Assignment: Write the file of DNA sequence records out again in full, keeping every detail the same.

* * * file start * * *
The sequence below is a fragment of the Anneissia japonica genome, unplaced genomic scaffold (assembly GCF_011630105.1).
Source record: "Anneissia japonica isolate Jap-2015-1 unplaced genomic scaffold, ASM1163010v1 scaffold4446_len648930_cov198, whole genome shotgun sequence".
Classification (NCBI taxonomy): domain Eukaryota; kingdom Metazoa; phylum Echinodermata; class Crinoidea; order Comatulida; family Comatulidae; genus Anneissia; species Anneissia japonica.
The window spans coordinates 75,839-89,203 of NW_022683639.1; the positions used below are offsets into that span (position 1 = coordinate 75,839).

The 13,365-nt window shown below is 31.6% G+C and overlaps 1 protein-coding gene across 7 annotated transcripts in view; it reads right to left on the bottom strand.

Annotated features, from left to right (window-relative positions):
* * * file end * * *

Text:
The sequence below is a fragment of the Anneissia japonica genome, unplaced genomic scaffold (assembly GCF_011630105.1).
Source record: "Anneissia japonica isolate Jap-2015-1 unplaced genomic scaffold, ASM1163010v1 scaffold4446_len648930_cov198, whole genome shotgun sequence".
Classification (NCBI taxonomy): domain Eukaryota; kingdom Metazoa; phylum Echinodermata; class Crinoidea; order Comatulida; family Comatulidae; genus Anneissia; species Anneissia japonica.
The window spans coordinates 75,839-89,203 of NW_022683639.1; the positions used below are offsets into that span (position 1 = coordinate 75,839).

The 13,365-nt window shown below is 31.6% G+C and overlaps 1 protein-coding gene across 7 annotated transcripts in view; it reads right to left on the bottom strand.

Annotated features, from left to right (window-relative positions):